Caring for Your Radon Mitigation System Long After Inspection Day

Buying a home understandably puts radon hazards at the forefront, with professional inspection key to identify issues needing remedy before move-in. But what happens several months or years later when radon testing day is but a distant memory? Don’t let time breed false confidence. Proper ongoing mitigation system care remains vital to homeowner health and safety.

Let’s review smart steps for maintaining your home’s radon reduction network long after the inspector leaves.

Revisit Your Inspection Report
Even if your inspection uncovered no major problems, keep your detailed report accessible for reference. Periodically review the findings, room radon level measurements, and any minor recommendations made. This renews awareness of your home’s radon risk profile and prior state of the mitigation system. Use the baseline data to monitor for changes.

Conduct Routine Re-Testing
The EPA strongly advises retesting indoor radon levels every two years minimum, even in mitigated homes. Seasonal changes, shifting soils, or minute foundation cracks can alter radon seepage risks over time. While systems are designed to withstand variations, the only way to know levels remain safe is to regularly retest using short-term radon detection kits. Consistent low test results, on par with your original inspection’s findings, indicate your system still effectively reduces radon.

Install Permanent Radon Monitors
For maximum ongoing awareness, install discrete long-term radon monitors or detectors in your most at-risk lower home levels. These devices constantly sample air to identify abnormal concentration spikes, alerting you if radon suddenly breaches acceptable levels between periodic short-term testing. Today’s monitors are wi-fi enabled to send instant smartphone warnings of surges for quick intervention.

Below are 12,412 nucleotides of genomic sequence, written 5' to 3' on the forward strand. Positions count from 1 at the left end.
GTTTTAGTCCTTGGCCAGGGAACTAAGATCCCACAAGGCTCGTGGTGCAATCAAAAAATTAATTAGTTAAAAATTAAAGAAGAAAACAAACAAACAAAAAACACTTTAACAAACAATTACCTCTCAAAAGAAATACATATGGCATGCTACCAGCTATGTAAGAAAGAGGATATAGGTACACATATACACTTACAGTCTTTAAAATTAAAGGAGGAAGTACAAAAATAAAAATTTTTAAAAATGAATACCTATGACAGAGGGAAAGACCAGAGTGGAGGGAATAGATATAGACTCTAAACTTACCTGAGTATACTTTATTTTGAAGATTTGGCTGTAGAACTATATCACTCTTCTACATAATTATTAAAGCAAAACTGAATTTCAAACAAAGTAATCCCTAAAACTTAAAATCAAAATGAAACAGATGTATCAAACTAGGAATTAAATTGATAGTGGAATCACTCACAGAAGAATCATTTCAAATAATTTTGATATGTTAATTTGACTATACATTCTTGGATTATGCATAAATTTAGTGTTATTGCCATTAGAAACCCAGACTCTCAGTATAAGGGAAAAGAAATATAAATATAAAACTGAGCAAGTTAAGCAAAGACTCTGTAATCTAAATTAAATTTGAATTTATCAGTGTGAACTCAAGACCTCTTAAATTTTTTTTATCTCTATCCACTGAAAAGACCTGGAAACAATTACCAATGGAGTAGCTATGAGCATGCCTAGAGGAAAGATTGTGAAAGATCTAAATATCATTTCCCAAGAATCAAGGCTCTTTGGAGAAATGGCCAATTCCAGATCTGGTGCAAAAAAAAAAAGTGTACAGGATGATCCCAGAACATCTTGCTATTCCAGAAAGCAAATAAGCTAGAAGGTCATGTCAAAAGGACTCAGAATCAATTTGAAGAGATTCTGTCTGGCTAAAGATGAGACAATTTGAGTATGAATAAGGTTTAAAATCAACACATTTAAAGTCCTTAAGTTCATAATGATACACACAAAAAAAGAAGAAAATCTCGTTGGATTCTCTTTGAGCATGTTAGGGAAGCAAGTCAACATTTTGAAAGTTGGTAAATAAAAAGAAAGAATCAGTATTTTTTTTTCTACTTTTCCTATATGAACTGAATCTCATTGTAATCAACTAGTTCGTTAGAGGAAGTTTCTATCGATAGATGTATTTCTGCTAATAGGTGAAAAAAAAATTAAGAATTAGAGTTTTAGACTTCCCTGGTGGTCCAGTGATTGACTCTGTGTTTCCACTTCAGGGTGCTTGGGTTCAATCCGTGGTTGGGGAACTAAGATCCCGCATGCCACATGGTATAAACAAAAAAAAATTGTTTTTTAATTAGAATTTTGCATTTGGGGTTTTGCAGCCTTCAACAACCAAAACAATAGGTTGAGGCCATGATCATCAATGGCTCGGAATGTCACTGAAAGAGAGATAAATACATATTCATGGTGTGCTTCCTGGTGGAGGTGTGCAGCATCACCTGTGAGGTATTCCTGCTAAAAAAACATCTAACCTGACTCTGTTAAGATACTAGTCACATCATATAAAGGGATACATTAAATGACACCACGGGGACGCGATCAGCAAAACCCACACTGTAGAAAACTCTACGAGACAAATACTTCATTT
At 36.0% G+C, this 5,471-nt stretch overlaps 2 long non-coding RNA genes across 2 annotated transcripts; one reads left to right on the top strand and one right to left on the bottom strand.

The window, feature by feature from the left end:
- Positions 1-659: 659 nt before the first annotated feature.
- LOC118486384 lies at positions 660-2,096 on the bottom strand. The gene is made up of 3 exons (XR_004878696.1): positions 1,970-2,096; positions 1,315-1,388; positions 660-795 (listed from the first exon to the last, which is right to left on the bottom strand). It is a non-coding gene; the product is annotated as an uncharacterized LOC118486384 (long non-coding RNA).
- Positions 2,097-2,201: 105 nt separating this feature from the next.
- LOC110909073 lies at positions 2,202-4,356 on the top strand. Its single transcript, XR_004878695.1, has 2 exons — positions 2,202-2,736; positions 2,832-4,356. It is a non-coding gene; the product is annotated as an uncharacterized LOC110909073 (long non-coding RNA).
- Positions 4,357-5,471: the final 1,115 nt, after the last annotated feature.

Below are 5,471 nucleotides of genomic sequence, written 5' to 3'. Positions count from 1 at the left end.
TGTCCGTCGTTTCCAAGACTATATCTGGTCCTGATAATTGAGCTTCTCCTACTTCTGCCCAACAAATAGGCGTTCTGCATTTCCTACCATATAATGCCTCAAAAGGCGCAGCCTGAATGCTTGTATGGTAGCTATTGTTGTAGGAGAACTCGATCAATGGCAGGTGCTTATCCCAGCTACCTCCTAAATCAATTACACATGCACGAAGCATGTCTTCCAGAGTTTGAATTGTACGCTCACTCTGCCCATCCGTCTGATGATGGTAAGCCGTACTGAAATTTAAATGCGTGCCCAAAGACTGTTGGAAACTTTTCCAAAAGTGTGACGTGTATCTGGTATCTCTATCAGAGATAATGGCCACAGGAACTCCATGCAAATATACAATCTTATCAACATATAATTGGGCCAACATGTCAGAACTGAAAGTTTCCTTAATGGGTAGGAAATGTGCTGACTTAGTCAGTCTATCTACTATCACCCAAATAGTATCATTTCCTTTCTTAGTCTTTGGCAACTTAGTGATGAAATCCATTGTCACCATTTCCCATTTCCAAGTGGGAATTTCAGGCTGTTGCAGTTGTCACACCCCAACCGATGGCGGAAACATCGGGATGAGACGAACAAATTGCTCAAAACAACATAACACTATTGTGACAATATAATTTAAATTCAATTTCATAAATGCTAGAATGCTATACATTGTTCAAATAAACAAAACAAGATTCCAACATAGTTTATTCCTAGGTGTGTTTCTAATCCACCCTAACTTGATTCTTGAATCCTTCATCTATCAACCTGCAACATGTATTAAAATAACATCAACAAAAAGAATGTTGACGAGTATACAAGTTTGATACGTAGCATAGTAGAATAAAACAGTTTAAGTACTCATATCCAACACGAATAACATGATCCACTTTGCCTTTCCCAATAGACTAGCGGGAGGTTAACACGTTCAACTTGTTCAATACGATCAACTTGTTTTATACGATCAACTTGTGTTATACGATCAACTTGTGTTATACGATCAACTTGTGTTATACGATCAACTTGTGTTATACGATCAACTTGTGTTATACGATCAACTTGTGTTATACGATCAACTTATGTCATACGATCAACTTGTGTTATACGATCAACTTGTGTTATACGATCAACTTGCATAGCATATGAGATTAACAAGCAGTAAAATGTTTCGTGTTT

Keep Detailed Maintenance Records
Document any maintenance, repairs, upgrades, or changes to your radon reduction system over the years of homeownership. Log the date and details of tasks like checking or replacing filters, sealing minor foundation cracks, clearing ventilation pipe blockages, installing monitors or detectors, and retesting data. Thorough records help identify when issues emerged for diagnostic insight.

Maintain Proper House Pressurization\
Ideal home air pressure slightly exceeds outdoor pressure through well-balanced ventilation. This differential helps minimize radon entry. Have an HVAC professional assess house pressurization annually to ensure proper airflow balance between your home’s exhaust fans, fireplace, dryer, radon mitigation fan and fresh air intake. Imbalances strain the mitigation system.

Monitor the Mitigation Fan
A continuously running fan forms the active heart of most mitigation networks. Visually check your radon fan every few months for any concerning noises like rattling indicating pending failure. Test its suction flow periodically to ensure optimal radon gas removal from beneath the foundation. Replace filters as advised. Keep the fan outlet clear of debris, snow, or insect nests that could impede venting.

Watch for Renovation Effects
Home renovations and additions that disturb the foundation or alter airflow can increase radon risks over time. After any significant renovations, retest indoor radon levels to verify the mitigation system still keeps pace. Major projects may necessitate expanding or upgrading the radon reduction network with professional guidance.

Address Small Issues Promptly
During periodic self-inspections, carefully check pipes, fittings and seals for any new gaps or cracks that could allow radon gas to bypass your mitigation system. Seal and repair minor deteriorations immediately to prevent enlargement. A flexible sealant like caulk works for small pipe or fitting cracks, while expansive foam spray seals larger foundation fractures.

When inspection day long passes, don’t let radon vigilance fade. Protect those under your roof through conscientious lifelong care for your invaluable radon mitigation system. Consistent maintenance and retesting preserves your family’s essential defenses against this invisible home health hazard.

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